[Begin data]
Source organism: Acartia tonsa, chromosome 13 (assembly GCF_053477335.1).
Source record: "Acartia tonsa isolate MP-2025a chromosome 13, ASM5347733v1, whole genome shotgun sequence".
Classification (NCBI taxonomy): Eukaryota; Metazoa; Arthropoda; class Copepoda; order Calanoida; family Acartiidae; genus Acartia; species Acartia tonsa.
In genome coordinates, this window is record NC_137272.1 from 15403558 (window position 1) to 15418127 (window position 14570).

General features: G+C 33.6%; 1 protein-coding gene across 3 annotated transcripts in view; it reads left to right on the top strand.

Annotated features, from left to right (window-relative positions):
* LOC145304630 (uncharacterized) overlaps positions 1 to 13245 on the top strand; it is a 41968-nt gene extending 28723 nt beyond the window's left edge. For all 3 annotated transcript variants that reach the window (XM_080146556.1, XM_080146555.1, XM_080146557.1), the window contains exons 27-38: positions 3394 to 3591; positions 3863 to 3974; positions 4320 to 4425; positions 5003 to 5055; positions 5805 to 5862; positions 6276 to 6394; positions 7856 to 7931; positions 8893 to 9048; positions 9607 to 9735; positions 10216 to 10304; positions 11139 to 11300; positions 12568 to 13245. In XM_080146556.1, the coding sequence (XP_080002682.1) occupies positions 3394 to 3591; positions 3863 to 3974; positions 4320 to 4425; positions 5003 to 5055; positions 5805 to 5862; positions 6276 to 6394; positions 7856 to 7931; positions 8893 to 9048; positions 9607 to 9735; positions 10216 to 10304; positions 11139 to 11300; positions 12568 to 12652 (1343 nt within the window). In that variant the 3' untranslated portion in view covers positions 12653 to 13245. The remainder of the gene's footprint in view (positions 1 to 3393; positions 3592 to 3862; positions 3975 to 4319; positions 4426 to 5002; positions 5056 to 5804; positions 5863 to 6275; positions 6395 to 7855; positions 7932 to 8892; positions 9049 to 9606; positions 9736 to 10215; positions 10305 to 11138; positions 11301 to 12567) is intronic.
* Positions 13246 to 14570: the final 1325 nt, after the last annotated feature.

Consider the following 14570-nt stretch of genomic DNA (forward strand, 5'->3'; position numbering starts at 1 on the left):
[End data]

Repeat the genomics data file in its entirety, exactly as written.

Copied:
Source organism: Acartia tonsa, chromosome 13 (assembly GCF_053477335.1).
Source record: "Acartia tonsa isolate MP-2025a chromosome 13, ASM5347733v1, whole genome shotgun sequence".
Classification (NCBI taxonomy): Eukaryota; Metazoa; Arthropoda; class Copepoda; order Calanoida; family Acartiidae; genus Acartia; species Acartia tonsa.
In genome coordinates, this window is record NC_137272.1 from 15403558 (window position 1) to 15418127 (window position 14570).

General features: G+C 33.6%; 1 protein-coding gene across 3 annotated transcripts in view; it reads left to right on the top strand.

Annotated features, from left to right (window-relative positions):
* LOC145304630 (uncharacterized) overlaps positions 1 to 13245 on the top strand; it is a 41968-nt gene extending 28723 nt beyond the window's left edge. For all 3 annotated transcript variants that reach the window (XM_080146556.1, XM_080146555.1, XM_080146557.1), the window contains exons 27-38: positions 3394 to 3591; positions 3863 to 3974; positions 4320 to 4425; positions 5003 to 5055; positions 5805 to 5862; positions 6276 to 6394; positions 7856 to 7931; positions 8893 to 9048; positions 9607 to 9735; positions 10216 to 10304; positions 11139 to 11300; positions 12568 to 13245. In XM_080146556.1, the coding sequence (XP_080002682.1) occupies positions 3394 to 3591; positions 3863 to 3974; positions 4320 to 4425; positions 5003 to 5055; positions 5805 to 5862; positions 6276 to 6394; positions 7856 to 7931; positions 8893 to 9048; positions 9607 to 9735; positions 10216 to 10304; positions 11139 to 11300; positions 12568 to 12652 (1343 nt within the window). In that variant the 3' untranslated portion in view covers positions 12653 to 13245. The remainder of the gene's footprint in view (positions 1 to 3393; positions 3592 to 3862; positions 3975 to 4319; positions 4426 to 5002; positions 5056 to 5804; positions 5863 to 6275; positions 6395 to 7855; positions 7932 to 8892; positions 9049 to 9606; positions 9736 to 10215; positions 10305 to 11138; positions 11301 to 12567) is intronic.
* Positions 13246 to 14570: the final 1325 nt, after the last annotated feature.

Consider the following 14570-nt stretch of genomic DNA (forward strand, 5'->3'; position numbering starts at 1 on the left):